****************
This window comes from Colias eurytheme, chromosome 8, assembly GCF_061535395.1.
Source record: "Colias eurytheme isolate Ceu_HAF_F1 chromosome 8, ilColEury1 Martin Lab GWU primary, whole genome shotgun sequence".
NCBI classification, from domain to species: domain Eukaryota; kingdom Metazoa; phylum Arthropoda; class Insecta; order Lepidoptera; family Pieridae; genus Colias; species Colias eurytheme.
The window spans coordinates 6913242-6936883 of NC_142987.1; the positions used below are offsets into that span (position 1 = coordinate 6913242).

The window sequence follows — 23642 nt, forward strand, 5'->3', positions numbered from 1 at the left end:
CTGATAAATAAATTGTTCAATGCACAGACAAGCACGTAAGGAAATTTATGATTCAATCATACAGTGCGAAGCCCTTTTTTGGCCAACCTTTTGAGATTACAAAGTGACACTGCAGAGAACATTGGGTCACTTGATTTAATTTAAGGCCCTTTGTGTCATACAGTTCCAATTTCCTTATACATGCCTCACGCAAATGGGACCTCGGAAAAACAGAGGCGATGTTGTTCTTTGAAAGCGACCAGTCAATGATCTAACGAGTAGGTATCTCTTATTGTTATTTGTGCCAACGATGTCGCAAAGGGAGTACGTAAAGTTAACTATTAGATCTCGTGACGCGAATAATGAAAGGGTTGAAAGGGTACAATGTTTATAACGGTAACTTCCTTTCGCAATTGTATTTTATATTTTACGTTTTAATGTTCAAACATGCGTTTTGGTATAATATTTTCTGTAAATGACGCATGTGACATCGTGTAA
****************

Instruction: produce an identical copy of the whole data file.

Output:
This window comes from Colias eurytheme, chromosome 8, assembly GCF_061535395.1.
Source record: "Colias eurytheme isolate Ceu_HAF_F1 chromosome 8, ilColEury1 Martin Lab GWU primary, whole genome shotgun sequence".
NCBI classification, from domain to species: domain Eukaryota; kingdom Metazoa; phylum Arthropoda; class Insecta; order Lepidoptera; family Pieridae; genus Colias; species Colias eurytheme.
The window spans coordinates 6913242-6936883 of NC_142987.1; the positions used below are offsets into that span (position 1 = coordinate 6913242).

The window sequence follows — 23642 nt, forward strand, 5'->3', positions numbered from 1 at the left end:
CTGATAAATAAATTGTTCAATGCACAGACAAGCACGTAAGGAAATTTATGATTCAATCATACAGTGCGAAGCCCTTTTTTGGCCAACCTTTTGAGATTACAAAGTGACACTGCAGAGAACATTGGGTCACTTGATTTAATTTAAGGCCCTTTGTGTCATACAGTTCCAATTTCCTTATACATGCCTCACGCAAATGGGACCTCGGAAAAACAGAGGCGATGTTGTTCTTTGAAAGCGACCAGTCAATGATCTAACGAGTAGGTATCTCTTATTGTTATTTGTGCCAACGATGTCGCAAAGGGAGTACGTAAAGTTAACTATTAGATCTCGTGACGCGAATAATGAAAGGGTTGAAAGGGTACAATGTTTATAACGGTAACTTCCTTTCGCAATTGTATTTTATATTTTACGTTTTAATGTTCAAACATGCGTTTTGGTATAATATTTTCTGTAAATGACGCATGTGACATCGTGTAA